Hyperrhiz 14

Kjell Theøry: An Empty House

Judd Morrissey

Citation: Morrissey, Judd. “Kjell Theøry: An Empty House.” Hyperrhiz: New Media Cultures, no. 14, 2016. doi:10.20415/hyp/014.f04

Abstract: documentation of a 10-minute lightning talk, Turesias, given at ELO 2015: The Ends of Electronic Literature. This lettristic eye-tracking performance-based lecture was juxtaposed with the song Prologue by Electric Light Orchestra, a nod to ELO as a double acronym and a gesture to invoke the Borgesian concept of paratextual elements as threshold spaces.

0. Growth of the New Forms

This investigation is chiefly concerned with the onset of instability.

Instability is to be always dying and always forming through morphological movements brought on by aptosis.

Glaciers recede, in the shape of a u, and we have a lush dramatic landscape with extreme cycles of darkness and light.

In the last two years of his life, Alan Turing began to visit Norway, seeking tolerance and following desire, after the forced estrogen treatment that left him with small female breasts.

He had shifted his focus to biology and was developing a theory of the morphogenesis of natural forms, a theory named, in his notes, for a male Norwegian love interest, Kjell.

His situation with Den Norske Gutt, the Norwegian boy, from Bergen, is poorly documented but evidence suggests that it at least threatened to escalate into further legal troubles in the time just before his alleged suicide.

He stands between darkness and light, life and death, male and female, synthetic and natural. He looks like a younger version of the prophet Tiresias.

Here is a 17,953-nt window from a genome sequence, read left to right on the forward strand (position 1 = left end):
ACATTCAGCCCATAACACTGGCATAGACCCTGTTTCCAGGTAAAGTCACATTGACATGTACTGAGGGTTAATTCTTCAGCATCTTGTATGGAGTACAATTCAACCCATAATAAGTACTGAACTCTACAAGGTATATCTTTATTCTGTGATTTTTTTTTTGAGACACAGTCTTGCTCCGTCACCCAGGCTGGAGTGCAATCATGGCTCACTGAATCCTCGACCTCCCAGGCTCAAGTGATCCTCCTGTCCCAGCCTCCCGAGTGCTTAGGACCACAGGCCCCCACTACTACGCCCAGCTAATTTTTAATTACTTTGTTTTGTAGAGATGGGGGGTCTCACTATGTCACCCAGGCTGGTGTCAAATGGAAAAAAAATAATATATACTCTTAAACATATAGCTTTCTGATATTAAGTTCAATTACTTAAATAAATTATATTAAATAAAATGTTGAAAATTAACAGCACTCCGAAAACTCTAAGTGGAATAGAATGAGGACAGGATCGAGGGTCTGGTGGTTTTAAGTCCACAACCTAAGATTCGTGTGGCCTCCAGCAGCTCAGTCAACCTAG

The u does not recede as it should and he sinks under the weight of the word buoy.

1. Turesias

I read the above text as part of a 10-minute lightning talk, Turesias, for ELO 2015: The Ends of Electronic Literature. As I spoke, a visualization of chemicals reacting and diffusing according to Turing's description of morphogenesis created a negative space of letter forms: his patience at the center of the zero, while, in the circular portal of a live feed, letters streamed out of my eyes. This lettristic eye-tracking was juxtaposed with the song Prologue by Electric Light Orchestra, a nod to ELO as a double acronym and a gesture to invoke the Borgesian concept of paratextual elements as threshold spaces.

Just on the border of your waking mind
There lies another time
Where darkness and light are one

The performance-based lecture doubled as a response to the themes of the electronic literature organization's event while contextualizing my larger contribution, Kjell Theøry, an augmented reality (AR) poem staged, in this context, as a walking tour with virtual texts installed at three sites: a garden, a park that transforms at night into a gay cruising area, and the courtyard of a former leprosy hospital. Having returned with Kjell to its places of origin, its texts, glyphs embodied with the lush visual textures of its immediate environment, became a ghostly double to the real wooden houses, water and fjords.

Lightning talk for ELO conference. Photo: Chris Funkhouser.

1. The Empty House

For a few years now, I have been developing a poetics of embodied mixed reality, considering my texts as "places of seeing," to cite the etymology of theater, performative environments staged as a generative emptiness where, to invoke Mallarmé, nothing will have taken place but place.